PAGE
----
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Re: [John Muir Trail] Re: Ideal JMT Sleeping Bag (July 12 - Aug 4)

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  • Peter Burke
    Last year I almost bought a Western Mountaineering Versalite, which I conside the perfect bag for 3 season use in the Sierras, but the vendor could not deliver
    Message 1 of 13 , Jan 3, 2010
      Last year I almost bought a Western Mountaineering Versalite, which I
      conside the perfect bag for 3 season use in the Sierras, but the vendor
      could not deliver so I had to grab something at the local REI just
      before the trip.

      I bought the REI Halo (for much less $ than the Versalite) and have been
      quite happy with it. Rated 25 degrees, it was ok even in the coldest
      nights later in September up at Trail Camp below Whitney, when my tent
      was covered with ice inside and out, plus the moisture had settled on
      the top of the sleeping bag and was starting to get the down moist by
      early morning.

      In July, I think I only zipped it once on Muir Pass above 12,000 feet,
      and used it as a blanket for the rest of the hike. It sheds a tiny
      amount of down through its seems, but nothing to be worried about. My
      kids have the older REI Kilo bags and those have worked fine for them
      over two JMT summer trips and will go back next year for another one.
      All these bags pack extremely small and the loft comes back pretty
      quickly after you pull it out of the compression bag. The zipper doesn't
      snag and the hood really works well in cold nights. The cut isn't too
      confining which allows me to turn in the bag without the bag's lesser
      insulated bottom coming off my sleeping pad, but it isn't as comfortable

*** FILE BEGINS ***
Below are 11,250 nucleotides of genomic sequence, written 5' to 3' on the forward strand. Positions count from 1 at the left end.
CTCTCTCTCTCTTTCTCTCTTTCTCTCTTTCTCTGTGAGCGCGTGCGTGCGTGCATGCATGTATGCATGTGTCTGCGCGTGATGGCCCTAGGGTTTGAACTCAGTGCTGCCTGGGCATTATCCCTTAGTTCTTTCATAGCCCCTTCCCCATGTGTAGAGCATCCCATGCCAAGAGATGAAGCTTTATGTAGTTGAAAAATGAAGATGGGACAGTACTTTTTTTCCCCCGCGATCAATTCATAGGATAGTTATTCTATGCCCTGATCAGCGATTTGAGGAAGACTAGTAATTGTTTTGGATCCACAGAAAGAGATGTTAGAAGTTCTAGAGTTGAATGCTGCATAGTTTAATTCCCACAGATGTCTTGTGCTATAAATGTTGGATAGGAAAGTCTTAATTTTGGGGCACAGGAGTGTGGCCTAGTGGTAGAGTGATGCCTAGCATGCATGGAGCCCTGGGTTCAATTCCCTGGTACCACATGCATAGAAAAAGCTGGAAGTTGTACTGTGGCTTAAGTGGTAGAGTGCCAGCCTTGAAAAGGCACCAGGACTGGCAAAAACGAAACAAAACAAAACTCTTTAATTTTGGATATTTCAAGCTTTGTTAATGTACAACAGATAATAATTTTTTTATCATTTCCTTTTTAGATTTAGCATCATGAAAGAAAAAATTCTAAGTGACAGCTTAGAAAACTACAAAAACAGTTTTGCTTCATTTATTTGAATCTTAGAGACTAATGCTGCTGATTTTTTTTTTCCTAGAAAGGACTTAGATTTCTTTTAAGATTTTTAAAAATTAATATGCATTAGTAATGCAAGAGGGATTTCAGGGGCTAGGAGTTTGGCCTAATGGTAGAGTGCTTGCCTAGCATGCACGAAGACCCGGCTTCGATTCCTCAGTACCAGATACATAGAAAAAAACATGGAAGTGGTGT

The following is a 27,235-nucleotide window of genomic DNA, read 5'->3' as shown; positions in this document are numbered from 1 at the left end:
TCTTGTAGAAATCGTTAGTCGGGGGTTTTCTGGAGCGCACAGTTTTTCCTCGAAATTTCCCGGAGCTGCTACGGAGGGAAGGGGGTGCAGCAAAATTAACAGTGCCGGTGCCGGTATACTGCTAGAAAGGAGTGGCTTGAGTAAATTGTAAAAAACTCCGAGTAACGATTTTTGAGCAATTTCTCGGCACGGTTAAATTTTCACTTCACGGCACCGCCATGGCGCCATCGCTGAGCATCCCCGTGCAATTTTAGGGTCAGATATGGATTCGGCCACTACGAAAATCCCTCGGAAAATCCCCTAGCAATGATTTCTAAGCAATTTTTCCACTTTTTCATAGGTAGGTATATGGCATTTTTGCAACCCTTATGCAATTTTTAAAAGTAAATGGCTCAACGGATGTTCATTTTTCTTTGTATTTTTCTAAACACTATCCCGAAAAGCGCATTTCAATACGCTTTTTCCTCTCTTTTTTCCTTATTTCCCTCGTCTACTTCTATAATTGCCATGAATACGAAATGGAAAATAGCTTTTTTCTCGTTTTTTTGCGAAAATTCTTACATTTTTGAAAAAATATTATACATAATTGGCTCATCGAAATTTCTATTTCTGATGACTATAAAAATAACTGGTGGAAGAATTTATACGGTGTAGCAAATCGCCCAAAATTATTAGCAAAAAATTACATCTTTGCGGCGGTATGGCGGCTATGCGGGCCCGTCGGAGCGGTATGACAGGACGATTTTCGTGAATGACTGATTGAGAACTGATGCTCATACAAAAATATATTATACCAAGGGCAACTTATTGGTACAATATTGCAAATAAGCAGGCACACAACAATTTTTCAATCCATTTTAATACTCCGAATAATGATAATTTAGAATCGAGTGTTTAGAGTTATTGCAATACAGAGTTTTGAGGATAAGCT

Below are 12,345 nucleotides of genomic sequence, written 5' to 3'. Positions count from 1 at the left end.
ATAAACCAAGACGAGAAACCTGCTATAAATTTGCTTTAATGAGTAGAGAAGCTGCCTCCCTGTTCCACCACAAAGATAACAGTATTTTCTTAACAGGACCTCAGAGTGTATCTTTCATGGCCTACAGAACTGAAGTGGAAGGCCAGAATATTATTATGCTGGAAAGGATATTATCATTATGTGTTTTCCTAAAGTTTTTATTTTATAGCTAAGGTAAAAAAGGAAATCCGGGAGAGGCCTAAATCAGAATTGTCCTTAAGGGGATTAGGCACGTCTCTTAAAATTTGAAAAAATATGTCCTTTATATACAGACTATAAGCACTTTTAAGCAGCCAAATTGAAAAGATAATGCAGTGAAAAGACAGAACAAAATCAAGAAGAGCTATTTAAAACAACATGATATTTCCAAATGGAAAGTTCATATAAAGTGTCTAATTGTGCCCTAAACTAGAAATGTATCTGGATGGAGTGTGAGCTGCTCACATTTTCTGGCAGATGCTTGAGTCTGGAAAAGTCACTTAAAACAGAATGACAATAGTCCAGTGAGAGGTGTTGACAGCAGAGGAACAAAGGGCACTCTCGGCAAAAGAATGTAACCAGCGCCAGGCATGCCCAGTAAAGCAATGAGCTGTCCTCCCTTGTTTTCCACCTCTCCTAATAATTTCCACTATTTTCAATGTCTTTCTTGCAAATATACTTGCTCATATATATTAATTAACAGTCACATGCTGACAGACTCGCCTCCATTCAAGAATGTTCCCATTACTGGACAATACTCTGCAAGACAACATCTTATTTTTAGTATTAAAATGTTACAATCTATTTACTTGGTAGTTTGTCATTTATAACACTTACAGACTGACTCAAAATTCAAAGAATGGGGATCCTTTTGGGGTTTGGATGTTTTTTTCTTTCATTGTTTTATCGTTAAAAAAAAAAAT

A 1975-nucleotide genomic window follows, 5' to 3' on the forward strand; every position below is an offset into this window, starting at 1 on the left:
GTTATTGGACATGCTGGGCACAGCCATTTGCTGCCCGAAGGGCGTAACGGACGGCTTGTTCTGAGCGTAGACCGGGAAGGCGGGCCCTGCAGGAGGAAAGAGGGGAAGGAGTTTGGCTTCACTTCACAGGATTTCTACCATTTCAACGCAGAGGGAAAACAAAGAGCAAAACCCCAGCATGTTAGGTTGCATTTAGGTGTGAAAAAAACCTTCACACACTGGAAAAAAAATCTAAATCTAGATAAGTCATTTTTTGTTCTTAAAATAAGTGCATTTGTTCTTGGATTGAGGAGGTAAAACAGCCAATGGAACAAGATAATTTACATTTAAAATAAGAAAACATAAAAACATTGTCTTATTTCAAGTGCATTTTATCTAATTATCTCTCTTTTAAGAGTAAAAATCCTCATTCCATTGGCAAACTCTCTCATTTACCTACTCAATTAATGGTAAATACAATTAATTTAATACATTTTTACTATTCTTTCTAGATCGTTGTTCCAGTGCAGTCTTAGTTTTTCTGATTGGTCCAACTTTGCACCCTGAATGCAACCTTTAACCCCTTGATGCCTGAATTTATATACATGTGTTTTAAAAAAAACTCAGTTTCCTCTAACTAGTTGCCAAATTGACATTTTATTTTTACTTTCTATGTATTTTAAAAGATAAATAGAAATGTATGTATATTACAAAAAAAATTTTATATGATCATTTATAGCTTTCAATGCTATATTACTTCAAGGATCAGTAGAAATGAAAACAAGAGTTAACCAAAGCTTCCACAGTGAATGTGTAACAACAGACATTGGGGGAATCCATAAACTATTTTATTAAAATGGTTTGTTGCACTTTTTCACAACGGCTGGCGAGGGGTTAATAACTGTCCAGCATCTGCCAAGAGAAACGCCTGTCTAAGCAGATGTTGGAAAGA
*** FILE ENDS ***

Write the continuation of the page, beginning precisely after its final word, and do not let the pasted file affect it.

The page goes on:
as my old North Face Superlight (which weighs 1.5 pounds more....)

      I owned a Marmot Helium for a while but sold it because I didn't realize
      it had only a half length zipper (didn't pay attention when bidding on
      ebay). I'd say, the Halo is just as well made, weighs the same and costs
      a lot less.
    • Rebecca Sowards-Emmerd
      I ve used a MontBell UL SS Down Hugger #1 for 3 seasons now in the Sierra (1 JMT trip, 2 HST trips plus many other miscellaneous 2 day to 2 week sierra
      Message 2 of 13 , Jan 3, 2010
        I've used a MontBell UL SS Down Hugger #1 for 3 seasons now in the Sierra (1 JMT trip, 2 HST trips plus many other miscellaneous 2 day to 2 week sierra outings) and have found it to be absolutely perfect for Sierra summer conditions. It is rated to 15 degrees and weighs 2 lbs. Probably overkill for temp rating for most people, but I am a very cold sleeper and stay quite cozy in it. The nice thing is that those bags come in 9 different weights so you can pick one that best fits your needs. Super high quality - I haven't seen a feather leak yet, and it still lofts like the day I got it. It's going on probably 75+ bag nights.

        I tried the quilt style bags, but I usually sleep in tarptents, under tarps, or cowboy style and found the breeze that got in around the sides would chill me to the bone regardless of the quilt's temperature rating. They would be far more useful in a bivy or fully enclosed tent, but that kind of negates any weight savings, no? The MontBell keeps me warm regardless of if I'm sleeping in a tent or under the stars with a breeze. It vents quite well for the warmer nights too.

        - Rebecca



        On Sat, Jan 2, 2010 at 9:29 AM, skdupre <duprelufkin@...> wrote:
         

        Obviously over the course of 3 weeks the JMT is going to have a variety of weather. I've heard of 90's in the valley and freezing temps above 10k ft. I have a 2 lb 45 degree bag and a 4 lb 0 degree bag. I'm considering forking down the bucks for a Big Agnes 20 degree bag at 30 oz.

        It would be nice to hear from JMT veterans and those planning a 2010 thru hike.


      • skdupre
        Thanks for all the advice and comments. I decided to purchase the Big Agnes Zirkel rated at 20 degree, 30 oz.. I ve always like the idea of BA s design w/
        Message 3 of 13 , Jan 4, 2010
          Thanks for all the advice and comments. I decided to purchase the Big Agnes Zirkel rated at 20 degree, 30 oz.. I've always like the idea of BA's design w/ the pad sleeve built in to the bag. I'll report back in August on how it held up.